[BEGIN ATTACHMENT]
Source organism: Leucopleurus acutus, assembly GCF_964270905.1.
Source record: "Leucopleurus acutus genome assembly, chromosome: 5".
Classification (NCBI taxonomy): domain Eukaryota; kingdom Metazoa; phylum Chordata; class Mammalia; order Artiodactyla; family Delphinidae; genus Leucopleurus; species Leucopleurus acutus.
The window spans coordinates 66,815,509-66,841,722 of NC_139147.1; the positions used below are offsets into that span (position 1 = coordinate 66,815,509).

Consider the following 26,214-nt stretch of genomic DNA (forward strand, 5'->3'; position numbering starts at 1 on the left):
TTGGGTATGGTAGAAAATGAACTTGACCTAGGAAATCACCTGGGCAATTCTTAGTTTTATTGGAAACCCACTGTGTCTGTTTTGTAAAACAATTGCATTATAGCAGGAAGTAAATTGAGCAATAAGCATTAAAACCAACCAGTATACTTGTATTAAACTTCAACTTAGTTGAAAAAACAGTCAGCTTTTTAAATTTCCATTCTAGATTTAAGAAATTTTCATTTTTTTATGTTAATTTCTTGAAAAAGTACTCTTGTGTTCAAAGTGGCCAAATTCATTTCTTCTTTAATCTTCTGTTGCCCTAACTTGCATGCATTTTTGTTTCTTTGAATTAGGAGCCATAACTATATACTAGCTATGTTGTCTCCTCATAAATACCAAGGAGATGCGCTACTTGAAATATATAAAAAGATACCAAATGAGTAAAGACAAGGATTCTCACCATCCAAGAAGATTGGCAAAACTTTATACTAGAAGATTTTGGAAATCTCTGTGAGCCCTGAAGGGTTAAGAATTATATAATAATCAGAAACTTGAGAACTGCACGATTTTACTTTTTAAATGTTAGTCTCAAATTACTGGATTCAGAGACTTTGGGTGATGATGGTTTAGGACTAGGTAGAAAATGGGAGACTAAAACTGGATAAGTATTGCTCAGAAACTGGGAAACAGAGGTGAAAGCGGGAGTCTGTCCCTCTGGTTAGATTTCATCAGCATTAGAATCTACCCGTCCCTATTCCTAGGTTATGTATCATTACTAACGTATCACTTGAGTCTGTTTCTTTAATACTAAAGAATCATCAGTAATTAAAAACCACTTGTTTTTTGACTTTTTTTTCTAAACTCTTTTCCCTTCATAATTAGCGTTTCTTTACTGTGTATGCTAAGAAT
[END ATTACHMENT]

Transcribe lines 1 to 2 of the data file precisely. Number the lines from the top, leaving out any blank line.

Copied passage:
Source organism: Leucopleurus acutus, assembly GCF_964270905.1.
Source record: "Leucopleurus acutus genome assembly, chromosome: 5".